“Fifteen years ago, we didn’t have the volume of doctors and specialties necessary” to offer the same variety of clinical rotations in Southern Illinois as in Springfield, Daniels said.
Now, Southern Illinois Healthcare, one of the largest employers in the region, houses neurosurgery, cardiothoracic surgery, and other services rarely seen in rural areas, according to Darrell E. Bryant, SIH Medical Group’s chief operating officer.
But counties like Pulaski, which has no hospital, could benefit from a new generation of Swiss Army knife rural doctors.
“Our students need to know when to refer something to a bigger hospital or another doctor, but we want them to be able to sort out those real world situations, and to think about wellness and keeping people well,” Daniels said.
Medical school leaders stress their program is still in development.
The curriculum will not take effect until at least 2020 and still needs approval by the Liaison Committee on Medical Education, the Accreditation Council for Graduate Medical Education, the faculties of the School of Medicine and SIU Carbondale, and the Illinois Board of Higher Education, Kruse said.
In the last 15 years, universities around the country have taken similar steps. There are rural medicine and physician assistant programs at state universities throughout the Midwest, from the Indiana University, to Michigan State, Ohio State and the University of Kansas.
In February, the University of Kentucky College of Medicine announced the creation of three “satellite campuses” across the state, in collaboration with Western Kentucky University and several Kentucky regional hospitals.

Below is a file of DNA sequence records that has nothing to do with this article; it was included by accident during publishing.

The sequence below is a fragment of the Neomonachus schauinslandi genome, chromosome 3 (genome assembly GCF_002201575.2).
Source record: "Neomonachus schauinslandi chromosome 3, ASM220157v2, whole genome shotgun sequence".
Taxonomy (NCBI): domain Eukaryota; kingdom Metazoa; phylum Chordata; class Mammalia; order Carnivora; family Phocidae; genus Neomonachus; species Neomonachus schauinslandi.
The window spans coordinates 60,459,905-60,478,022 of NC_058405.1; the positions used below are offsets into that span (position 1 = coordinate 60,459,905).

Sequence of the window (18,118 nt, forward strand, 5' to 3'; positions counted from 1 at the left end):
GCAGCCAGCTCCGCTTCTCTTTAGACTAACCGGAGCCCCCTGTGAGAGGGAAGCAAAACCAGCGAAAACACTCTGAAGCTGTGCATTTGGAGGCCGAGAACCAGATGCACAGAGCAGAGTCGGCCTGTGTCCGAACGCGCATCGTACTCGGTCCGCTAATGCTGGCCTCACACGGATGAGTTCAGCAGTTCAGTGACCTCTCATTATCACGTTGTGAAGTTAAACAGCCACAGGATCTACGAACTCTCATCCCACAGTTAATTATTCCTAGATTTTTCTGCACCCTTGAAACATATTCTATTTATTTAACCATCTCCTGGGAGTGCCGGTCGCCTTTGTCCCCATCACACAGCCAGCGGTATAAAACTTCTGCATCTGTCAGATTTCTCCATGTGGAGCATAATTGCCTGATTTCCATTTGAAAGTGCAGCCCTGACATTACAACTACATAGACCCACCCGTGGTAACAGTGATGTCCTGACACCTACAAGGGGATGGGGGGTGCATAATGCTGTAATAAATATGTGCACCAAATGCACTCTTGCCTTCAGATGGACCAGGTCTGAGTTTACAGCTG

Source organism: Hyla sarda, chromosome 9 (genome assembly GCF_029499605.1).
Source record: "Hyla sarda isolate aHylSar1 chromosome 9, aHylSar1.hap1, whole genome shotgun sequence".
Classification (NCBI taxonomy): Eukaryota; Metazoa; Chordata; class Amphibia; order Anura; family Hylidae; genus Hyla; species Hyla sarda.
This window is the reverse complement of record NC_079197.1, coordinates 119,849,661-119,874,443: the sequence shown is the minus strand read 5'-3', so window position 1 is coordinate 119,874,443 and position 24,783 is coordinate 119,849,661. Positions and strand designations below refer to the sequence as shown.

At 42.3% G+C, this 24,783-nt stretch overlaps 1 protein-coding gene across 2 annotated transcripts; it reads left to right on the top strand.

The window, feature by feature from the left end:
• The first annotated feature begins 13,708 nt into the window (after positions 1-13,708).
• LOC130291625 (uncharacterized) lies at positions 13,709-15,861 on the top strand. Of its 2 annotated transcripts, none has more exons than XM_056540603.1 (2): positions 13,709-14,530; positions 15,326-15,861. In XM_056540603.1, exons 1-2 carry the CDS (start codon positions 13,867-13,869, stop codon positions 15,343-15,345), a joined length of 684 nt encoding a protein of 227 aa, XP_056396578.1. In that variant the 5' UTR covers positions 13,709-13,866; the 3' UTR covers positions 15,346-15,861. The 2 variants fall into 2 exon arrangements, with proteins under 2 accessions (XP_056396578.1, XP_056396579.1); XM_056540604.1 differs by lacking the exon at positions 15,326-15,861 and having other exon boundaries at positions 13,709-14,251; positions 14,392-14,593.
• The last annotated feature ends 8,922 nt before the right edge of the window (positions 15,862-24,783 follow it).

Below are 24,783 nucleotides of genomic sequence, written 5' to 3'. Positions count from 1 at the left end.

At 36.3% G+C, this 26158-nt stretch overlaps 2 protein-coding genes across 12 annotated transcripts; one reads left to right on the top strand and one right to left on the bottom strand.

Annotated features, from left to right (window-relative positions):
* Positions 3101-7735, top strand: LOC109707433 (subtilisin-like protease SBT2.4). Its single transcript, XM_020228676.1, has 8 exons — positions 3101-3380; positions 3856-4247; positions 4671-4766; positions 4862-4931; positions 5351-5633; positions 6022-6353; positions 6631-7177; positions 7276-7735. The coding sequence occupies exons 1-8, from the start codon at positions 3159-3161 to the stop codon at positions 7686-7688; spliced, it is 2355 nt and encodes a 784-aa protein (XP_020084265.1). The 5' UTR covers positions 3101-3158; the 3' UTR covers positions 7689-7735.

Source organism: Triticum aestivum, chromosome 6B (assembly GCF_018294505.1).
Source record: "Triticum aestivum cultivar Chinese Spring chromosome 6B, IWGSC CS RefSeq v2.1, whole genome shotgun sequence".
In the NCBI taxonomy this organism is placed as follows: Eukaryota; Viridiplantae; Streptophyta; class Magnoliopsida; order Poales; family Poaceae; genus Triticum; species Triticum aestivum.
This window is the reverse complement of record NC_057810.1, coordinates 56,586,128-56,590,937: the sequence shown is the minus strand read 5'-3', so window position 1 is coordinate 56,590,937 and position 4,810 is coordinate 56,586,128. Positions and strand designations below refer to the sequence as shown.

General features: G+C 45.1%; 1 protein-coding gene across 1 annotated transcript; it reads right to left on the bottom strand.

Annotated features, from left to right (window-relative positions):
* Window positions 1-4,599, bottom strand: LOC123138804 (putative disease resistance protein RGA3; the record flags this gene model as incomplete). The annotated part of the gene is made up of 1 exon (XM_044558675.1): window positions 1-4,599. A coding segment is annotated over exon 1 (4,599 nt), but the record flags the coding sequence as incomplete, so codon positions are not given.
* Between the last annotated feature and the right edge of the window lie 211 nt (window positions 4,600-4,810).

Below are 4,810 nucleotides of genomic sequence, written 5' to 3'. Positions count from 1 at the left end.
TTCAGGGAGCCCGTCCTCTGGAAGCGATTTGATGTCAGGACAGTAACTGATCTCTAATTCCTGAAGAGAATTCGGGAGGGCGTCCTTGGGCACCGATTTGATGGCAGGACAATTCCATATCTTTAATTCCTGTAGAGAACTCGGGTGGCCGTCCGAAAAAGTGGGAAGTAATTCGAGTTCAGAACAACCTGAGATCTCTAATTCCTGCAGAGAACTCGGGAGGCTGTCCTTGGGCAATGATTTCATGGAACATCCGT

Like SIU, UK is using its new reach to create a four-year Rural Physician Leadership Program that will increase enrollment and provide specialized training in a rural setting.
Though SIU is still ironing out the details of its program, administrators at several local hospitals have already expressed enthusiasm for working with the university.
“This is an innovative way to ensure that hospitals serving rural areas can attract physicians,” said Don Hutson, the president and CEO of Harrisburg Medical Center, who attended an unveiling meeting Wednesday on the Carbondale campus.
“It acknowledges that many physicians will wind up practicing close to where they train,” Hutson said. “If we can establish a good pipeline into rural areas through onsite training I think it will be a win-win for everyone.”